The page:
UW Experts Offer Free Public Talks on PTSD, Mental Health Recovery
Madison, Wisconsin - Can you recover from a major mental illness? And what can be done to help a child recover from trauma?
These topics will be the focus of free community talks by University of Wisconsin School of Medicine and Public Health faculty. The talks will be held from 6:30-8pm Tuesday, Oct. 9, at the Wisconsin Psychiatric Institute, 6001 Research Park Boulevard. The institute has free public parking.
The UW psychiatry department offers these "Focus on Mental Health" talks every October in partnership with NAMI Dane County. Congress established Mental Illness Awareness Week to raise public awareness of serious mental illnesses such as major depression, bipolar disorder and schizophrenia.
Other diagnoses include post-traumatic stress disorder (PTSD) and anxiety disorders, including obsessive-compulsive disorder and borderline personality disorder.
Dr. Ron Diamond will discuss whether it is possible to recover from a major mental illness and what recovery looks like. Dr. Diamond is a professor of psychiatry and medical director of Journey Mental Health Center, a national model in community psychiatry.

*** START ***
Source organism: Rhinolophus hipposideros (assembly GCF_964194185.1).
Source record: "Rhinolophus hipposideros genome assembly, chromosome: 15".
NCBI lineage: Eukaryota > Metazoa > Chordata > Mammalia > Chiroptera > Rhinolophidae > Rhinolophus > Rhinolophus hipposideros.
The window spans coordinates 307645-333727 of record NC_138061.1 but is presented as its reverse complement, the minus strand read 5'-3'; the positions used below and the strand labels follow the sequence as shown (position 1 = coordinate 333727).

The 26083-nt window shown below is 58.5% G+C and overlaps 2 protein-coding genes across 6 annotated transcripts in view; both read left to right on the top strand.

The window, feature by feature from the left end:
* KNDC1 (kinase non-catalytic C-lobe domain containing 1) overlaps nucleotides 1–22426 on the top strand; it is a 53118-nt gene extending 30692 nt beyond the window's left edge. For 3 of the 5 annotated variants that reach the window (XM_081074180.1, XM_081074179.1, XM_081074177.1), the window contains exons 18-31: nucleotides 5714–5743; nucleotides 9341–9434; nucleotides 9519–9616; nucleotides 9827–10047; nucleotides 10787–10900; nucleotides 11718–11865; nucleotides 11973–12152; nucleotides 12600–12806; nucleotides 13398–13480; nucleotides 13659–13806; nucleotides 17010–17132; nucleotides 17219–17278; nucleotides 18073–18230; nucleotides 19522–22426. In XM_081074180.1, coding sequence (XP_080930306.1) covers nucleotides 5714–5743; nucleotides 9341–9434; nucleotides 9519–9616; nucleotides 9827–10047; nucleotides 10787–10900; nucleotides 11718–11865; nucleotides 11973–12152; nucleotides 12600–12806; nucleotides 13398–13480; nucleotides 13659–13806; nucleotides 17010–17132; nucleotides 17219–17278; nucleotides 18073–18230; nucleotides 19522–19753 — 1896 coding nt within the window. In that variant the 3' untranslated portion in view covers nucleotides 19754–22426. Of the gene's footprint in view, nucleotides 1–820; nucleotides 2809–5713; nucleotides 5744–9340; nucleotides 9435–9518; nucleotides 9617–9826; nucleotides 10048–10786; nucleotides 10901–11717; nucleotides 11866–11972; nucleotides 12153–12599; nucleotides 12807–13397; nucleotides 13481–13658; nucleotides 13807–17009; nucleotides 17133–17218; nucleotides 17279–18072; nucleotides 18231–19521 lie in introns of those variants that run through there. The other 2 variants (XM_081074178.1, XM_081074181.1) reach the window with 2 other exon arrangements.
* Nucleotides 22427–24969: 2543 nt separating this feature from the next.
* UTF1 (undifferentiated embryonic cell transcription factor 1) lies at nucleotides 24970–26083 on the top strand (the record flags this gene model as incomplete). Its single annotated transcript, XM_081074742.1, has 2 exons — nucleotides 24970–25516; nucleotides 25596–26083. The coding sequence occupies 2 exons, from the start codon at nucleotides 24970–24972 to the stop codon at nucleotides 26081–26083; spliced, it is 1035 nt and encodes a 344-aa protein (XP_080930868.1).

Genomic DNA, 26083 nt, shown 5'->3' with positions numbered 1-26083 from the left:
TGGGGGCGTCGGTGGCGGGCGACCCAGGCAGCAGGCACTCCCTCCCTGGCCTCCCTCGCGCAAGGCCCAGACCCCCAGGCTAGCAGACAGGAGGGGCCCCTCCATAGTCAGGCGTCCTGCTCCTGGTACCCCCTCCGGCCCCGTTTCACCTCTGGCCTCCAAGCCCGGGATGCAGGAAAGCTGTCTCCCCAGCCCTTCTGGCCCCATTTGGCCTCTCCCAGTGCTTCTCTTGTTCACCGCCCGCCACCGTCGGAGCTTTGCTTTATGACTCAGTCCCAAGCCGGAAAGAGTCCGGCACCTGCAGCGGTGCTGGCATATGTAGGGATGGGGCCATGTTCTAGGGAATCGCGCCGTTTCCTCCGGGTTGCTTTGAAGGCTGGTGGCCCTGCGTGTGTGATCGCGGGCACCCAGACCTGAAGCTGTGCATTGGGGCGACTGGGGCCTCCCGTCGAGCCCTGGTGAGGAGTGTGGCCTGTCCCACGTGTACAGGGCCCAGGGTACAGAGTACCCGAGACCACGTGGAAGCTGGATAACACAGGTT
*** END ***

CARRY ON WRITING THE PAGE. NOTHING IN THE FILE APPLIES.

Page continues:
For more than 30 years, Dr. Diamond has been involved in the community-based treatment of persons with severe and persistent mental illness. He has taught and written on a variety of topics, and is the author of several books on psychopharmacology. For more than a decade, he has been interested in how to integrate concepts of recovery and cultural competence into day-to-day clinical practice.
Dr. Ryan Herringa, an assistant professor of child and adolescent psychiatry, focuses on research and clinical work to better understand and treat post-traumatic stress symptoms in youth and their families.
Dr. Herringa earned his M.D. and Ph.D. as part of the Medical Scientist Training Program at the University of Wisconsin. While completing his Ph.D. in neuroscience under the direction of Dr. Ned Kalin, he studied the effects of stress on gene regulation in the amygdala, the brain’s fear center. Following this training, he went to the University of Pittsburgh to complete his residency in psychiatry and a fellowship in pediatric psychiatry.
There he began studies using brain imaging to understand how child abuse changes brain function in adults. Clinically, he trained with Drs. Judith Cohen and Anthony Mannarino in the use of Trauma-Focused Cognitive Behavioral Therapy (TF-CBT) to treat traumatized youth and families.
Date Published: 09/18/2012